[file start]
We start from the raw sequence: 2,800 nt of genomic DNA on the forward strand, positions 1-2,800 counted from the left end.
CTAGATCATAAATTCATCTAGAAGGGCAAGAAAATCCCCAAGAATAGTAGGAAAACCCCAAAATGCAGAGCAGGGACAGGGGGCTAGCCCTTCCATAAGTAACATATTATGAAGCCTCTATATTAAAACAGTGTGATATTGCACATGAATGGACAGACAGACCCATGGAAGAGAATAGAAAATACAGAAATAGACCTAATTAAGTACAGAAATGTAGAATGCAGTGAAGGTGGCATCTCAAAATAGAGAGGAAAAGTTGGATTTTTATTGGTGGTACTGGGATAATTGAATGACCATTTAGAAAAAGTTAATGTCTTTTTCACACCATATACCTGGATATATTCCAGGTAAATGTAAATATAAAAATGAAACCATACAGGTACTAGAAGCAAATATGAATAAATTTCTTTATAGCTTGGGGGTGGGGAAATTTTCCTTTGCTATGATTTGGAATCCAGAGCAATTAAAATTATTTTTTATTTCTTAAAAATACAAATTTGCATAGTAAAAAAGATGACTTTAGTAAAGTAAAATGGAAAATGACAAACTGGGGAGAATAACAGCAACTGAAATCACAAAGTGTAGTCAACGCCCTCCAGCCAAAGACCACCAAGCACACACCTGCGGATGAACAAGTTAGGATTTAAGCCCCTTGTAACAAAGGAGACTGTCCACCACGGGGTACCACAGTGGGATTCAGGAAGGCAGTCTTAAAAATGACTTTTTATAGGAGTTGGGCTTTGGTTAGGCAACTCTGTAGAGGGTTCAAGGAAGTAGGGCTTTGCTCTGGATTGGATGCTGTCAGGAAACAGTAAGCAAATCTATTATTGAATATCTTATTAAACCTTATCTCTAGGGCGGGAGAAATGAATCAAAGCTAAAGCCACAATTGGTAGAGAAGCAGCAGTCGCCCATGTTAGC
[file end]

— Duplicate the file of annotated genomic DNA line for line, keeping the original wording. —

We start from the raw sequence: 2,800 nt of genomic DNA on the forward strand, positions 1-2,800 counted from the left end.
CTAGATCATAAATTCATCTAGAAGGGCAAGAAAATCCCCAAGAATAGTAGGAAAACCCCAAAATGCAGAGCAGGGACAGGGGGCTAGCCCTTCCATAAGTAACATATTATGAAGCCTCTATATTAAAACAGTGTGATATTGCACATGAATGGACAGACAGACCCATGGAAGAGAATAGAAAATACAGAAATAGACCTAATTAAGTACAGAAATGTAGAATGCAGTGAAGGTGGCATCTCAAAATAGAGAGGAAAAGTTGGATTTTTATTGGTGGTACTGGGATAATTGAATGACCATTTAGAAAAAGTTAATGTCTTTTTCACACCATATACCTGGATATATTCCAGGTAAATGTAAATATAAAAATGAAACCATACAGGTACTAGAAGCAAATATGAATAAATTTCTTTATAGCTTGGGGGTGGGGAAATTTTCCTTTGCTATGATTTGGAATCCAGAGCAATTAAAATTATTTTTTATTTCTTAAAAATACAAATTTGCATAGTAAAAAAGATGACTTTAGTAAAGTAAAATGGAAAATGACAAACTGGGGAGAATAACAGCAACTGAAATCACAAAGTGTAGTCAACGCCCTCCAGCCAAAGACCACCAAGCACACACCTGCGGATGAACAAGTTAGGATTTAAGCCCCTTGTAACAAAGGAGACTGTCCACCACGGGGTACCACAGTGGGATTCAGGAAGGCAGTCTTAAAAATGACTTTTTATAGGAGTTGGGCTTTGGTTAGGCAACTCTGTAGAGGGTTCAAGGAAGTAGGGCTTTGCTCTGGATTGGATGCTGTCAGGAAACAGTAAGCAAATCTATTATTGAATATCTTATTAAACCTTATCTCTAGGGCGGGAGAAATGAATCAAAGCTAAAGCCACAATTGGTAGAGAAGCAGCAGTCGCCCATGTTAGC